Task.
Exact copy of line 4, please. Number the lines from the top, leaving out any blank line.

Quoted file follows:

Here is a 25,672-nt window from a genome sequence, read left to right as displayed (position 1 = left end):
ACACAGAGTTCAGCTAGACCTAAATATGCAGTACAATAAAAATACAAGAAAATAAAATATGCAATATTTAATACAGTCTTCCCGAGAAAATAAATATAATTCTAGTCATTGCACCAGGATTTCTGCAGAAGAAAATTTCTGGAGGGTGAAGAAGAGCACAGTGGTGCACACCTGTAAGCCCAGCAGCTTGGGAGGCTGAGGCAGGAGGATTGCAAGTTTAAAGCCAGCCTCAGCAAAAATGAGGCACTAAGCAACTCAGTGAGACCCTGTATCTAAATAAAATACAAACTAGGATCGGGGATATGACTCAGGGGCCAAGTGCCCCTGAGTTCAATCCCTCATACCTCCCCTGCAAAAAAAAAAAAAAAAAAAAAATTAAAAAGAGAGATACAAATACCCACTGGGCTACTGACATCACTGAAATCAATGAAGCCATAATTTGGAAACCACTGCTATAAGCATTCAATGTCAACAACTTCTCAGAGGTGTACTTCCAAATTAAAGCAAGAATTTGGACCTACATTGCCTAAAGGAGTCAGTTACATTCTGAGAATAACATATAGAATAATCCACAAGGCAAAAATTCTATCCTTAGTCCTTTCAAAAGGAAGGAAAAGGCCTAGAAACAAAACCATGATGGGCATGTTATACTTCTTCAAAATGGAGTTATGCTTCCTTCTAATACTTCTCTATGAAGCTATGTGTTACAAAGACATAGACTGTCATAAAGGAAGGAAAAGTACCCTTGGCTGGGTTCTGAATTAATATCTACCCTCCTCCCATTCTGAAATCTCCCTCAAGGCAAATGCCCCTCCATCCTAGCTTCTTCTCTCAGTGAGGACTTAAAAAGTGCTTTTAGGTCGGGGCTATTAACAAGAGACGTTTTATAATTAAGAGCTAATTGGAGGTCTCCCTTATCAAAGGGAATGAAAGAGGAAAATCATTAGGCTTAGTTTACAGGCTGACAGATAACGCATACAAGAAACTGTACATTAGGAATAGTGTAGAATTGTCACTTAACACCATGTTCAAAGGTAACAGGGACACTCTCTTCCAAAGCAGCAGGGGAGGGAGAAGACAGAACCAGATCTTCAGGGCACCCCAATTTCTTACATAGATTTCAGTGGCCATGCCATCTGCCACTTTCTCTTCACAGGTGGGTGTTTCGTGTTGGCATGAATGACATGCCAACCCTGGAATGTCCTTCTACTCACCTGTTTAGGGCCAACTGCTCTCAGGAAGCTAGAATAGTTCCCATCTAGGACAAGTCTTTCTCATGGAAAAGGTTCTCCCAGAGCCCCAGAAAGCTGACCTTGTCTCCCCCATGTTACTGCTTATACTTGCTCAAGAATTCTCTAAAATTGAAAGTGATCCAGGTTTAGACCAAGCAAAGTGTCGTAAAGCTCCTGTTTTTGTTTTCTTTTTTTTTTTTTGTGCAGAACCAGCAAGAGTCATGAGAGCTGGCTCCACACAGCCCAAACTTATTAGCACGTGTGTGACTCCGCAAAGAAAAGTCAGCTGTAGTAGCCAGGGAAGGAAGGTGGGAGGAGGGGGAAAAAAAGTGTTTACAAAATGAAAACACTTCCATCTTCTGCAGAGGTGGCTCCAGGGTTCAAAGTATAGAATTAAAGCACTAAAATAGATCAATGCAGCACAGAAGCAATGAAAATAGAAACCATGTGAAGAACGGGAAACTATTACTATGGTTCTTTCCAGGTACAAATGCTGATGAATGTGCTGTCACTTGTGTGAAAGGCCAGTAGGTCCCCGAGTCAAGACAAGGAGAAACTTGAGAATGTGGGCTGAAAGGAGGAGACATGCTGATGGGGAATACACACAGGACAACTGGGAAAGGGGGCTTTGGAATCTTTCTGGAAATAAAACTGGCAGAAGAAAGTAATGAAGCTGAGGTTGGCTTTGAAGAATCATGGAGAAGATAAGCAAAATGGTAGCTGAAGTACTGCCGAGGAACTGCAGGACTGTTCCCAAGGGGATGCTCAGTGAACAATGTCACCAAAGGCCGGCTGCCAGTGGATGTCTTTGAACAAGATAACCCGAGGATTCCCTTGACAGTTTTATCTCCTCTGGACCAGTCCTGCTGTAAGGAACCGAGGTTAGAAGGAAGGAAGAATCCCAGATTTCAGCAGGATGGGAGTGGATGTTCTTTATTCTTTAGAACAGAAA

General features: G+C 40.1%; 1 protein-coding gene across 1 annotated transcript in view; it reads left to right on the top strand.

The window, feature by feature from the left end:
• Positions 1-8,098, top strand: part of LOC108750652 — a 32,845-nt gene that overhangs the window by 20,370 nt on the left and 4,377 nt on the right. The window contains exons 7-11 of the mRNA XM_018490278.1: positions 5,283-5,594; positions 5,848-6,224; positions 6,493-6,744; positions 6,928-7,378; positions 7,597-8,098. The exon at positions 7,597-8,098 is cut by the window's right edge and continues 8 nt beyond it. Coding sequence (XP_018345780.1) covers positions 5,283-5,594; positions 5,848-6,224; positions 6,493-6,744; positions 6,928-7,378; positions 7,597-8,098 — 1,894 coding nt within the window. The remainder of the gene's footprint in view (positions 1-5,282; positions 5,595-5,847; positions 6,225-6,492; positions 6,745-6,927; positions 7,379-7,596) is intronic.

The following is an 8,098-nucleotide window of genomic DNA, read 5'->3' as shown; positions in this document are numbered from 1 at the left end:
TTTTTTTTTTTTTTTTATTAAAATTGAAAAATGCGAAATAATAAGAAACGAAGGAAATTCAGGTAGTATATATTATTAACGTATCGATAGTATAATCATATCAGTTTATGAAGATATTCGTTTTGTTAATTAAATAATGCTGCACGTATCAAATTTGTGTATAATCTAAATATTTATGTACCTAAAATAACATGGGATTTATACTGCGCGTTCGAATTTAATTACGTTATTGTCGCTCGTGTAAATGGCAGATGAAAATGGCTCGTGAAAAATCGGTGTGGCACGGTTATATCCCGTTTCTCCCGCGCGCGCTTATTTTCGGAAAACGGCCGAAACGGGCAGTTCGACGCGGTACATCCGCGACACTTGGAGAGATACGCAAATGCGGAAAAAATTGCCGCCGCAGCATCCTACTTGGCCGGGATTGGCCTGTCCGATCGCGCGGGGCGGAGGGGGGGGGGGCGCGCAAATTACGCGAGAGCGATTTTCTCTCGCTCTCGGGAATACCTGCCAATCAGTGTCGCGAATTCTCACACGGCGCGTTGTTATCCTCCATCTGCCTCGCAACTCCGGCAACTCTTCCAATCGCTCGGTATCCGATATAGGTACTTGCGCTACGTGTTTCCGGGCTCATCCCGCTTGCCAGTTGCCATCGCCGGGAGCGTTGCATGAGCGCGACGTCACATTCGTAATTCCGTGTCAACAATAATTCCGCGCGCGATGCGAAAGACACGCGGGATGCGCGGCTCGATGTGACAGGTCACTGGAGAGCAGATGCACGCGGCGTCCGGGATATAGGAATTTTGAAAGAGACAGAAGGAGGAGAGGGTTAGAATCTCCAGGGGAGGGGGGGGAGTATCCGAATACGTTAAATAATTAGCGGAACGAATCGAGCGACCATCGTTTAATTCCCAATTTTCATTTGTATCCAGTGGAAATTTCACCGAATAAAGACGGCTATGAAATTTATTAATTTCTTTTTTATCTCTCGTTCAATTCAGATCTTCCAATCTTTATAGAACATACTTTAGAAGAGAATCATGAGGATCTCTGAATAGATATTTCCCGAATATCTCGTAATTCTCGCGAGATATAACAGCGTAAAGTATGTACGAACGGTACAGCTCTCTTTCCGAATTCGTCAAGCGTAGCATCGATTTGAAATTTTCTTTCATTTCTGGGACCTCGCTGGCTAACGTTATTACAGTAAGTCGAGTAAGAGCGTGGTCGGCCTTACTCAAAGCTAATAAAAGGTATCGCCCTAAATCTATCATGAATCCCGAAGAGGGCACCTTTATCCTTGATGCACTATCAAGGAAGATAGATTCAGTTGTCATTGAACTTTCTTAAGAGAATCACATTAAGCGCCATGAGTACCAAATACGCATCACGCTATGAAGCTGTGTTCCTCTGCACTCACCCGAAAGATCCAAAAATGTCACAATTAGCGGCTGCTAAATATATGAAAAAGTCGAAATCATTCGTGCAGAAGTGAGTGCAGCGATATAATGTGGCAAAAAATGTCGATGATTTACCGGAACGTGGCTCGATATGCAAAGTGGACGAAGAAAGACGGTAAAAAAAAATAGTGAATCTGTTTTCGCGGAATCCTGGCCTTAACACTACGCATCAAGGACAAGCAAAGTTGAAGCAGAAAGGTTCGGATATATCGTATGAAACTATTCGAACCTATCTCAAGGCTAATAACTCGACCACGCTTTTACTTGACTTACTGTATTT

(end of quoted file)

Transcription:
The window, feature by feature from the left end: